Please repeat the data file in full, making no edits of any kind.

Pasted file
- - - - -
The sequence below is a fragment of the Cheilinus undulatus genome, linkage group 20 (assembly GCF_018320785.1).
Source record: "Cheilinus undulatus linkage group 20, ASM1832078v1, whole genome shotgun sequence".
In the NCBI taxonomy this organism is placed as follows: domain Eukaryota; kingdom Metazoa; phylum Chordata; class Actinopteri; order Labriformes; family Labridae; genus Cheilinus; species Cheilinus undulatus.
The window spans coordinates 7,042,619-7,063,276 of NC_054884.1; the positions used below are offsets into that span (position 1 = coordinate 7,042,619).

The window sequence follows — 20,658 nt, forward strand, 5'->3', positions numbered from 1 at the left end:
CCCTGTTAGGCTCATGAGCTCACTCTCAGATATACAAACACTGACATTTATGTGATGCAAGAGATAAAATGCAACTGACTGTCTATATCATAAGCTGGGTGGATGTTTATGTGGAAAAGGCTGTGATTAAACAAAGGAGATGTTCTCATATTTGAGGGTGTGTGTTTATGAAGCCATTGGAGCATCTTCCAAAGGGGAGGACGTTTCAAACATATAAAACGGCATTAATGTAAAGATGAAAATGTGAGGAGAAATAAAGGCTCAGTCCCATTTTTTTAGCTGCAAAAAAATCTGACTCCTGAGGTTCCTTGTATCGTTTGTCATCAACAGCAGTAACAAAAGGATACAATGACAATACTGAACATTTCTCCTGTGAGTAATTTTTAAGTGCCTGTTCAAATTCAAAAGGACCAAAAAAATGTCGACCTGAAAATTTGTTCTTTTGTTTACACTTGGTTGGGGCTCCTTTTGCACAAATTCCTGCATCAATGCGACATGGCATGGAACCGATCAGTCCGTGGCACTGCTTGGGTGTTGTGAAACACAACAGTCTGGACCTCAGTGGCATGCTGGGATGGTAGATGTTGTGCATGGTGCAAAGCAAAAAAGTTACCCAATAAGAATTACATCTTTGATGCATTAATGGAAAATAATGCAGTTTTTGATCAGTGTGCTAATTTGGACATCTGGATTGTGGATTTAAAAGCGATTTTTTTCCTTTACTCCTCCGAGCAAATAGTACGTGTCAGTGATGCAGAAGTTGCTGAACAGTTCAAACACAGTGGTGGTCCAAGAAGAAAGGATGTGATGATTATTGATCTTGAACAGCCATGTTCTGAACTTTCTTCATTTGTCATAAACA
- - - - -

The sequence below is a fragment of the Cheilinus undulatus genome, linkage group 20 (assembly GCF_018320785.1).
Source record: "Cheilinus undulatus linkage group 20, ASM1832078v1, whole genome shotgun sequence".
In the NCBI taxonomy this organism is placed as follows: domain Eukaryota; kingdom Metazoa; phylum Chordata; class Actinopteri; order Labriformes; family Labridae; genus Cheilinus; species Cheilinus undulatus.
The window spans coordinates 7,042,619-7,063,276 of NC_054884.1; the positions used below are offsets into that span (position 1 = coordinate 7,042,619).

The window sequence follows — 20,658 nt, forward strand, 5'->3', positions numbered from 1 at the left end:
CCCTGTTAGGCTCATGAGCTCACTCTCAGATATACAAACACTGACATTTATGTGATGCAAGAGATAAAATGCAACTGACTGTCTATATCATAAGCTGGGTGGATGTTTATGTGGAAAAGGCTGTGATTAAACAAAGGAGATGTTCTCATATTTGAGGGTGTGTGTTTATGAAGCCATTGGAGCATCTTCCAAAGGGGAGGACGTTTCAAACATATAAAACGGCATTAATGTAAAGATGAAAATGTGAGGAGAAATAAAGGCTCAGTCCCATTTTTTTAGCTGCAAAAAAATCTGACTCCTGAGGTTCCTTGTATCGTTTGTCATCAACAGCAGTAACAAAAGGATACAATGACAATACTGAACATTTCTCCTGTGAGTAATTTTTAAGTGCCTGTTCAAATTCAAAAGGACCAAAAAAATGTCGACCTGAAAATTTGTTCTTTTGTTTACACTTGGTTGGGGCTCCTTTTGCACAAATTCCTGCATCAATGCGACATGGCATGGAACCGATCAGTCCGTGGCACTGCTTGGGTGTTGTGAAACACAACAGTCTGGACCTCAGTGGCATGCTGGGATGGTAGATGTTGTGCATGGTGCAAAGCAAAAAAGTTACCCAATAAGAATTACATCTTTGATGCATTAATGGAAAATAATGCAGTTTTTGATCAGTGTGCTAATTTGGACATCTGGATTGTGGATTTAAAAGCGATTTTTTTCCTTTACTCCTCCGAGCAAATAGTACGTGTCAGTGATGCAGAAGTTGCTGAACAGTTCAAACACAGTGGTGGTCCAAGAAGAAAGGATGTGATGATTATTGATCTTGAACAGCCATGTTCTGAACTTTCTTCATTTGTCATAAACA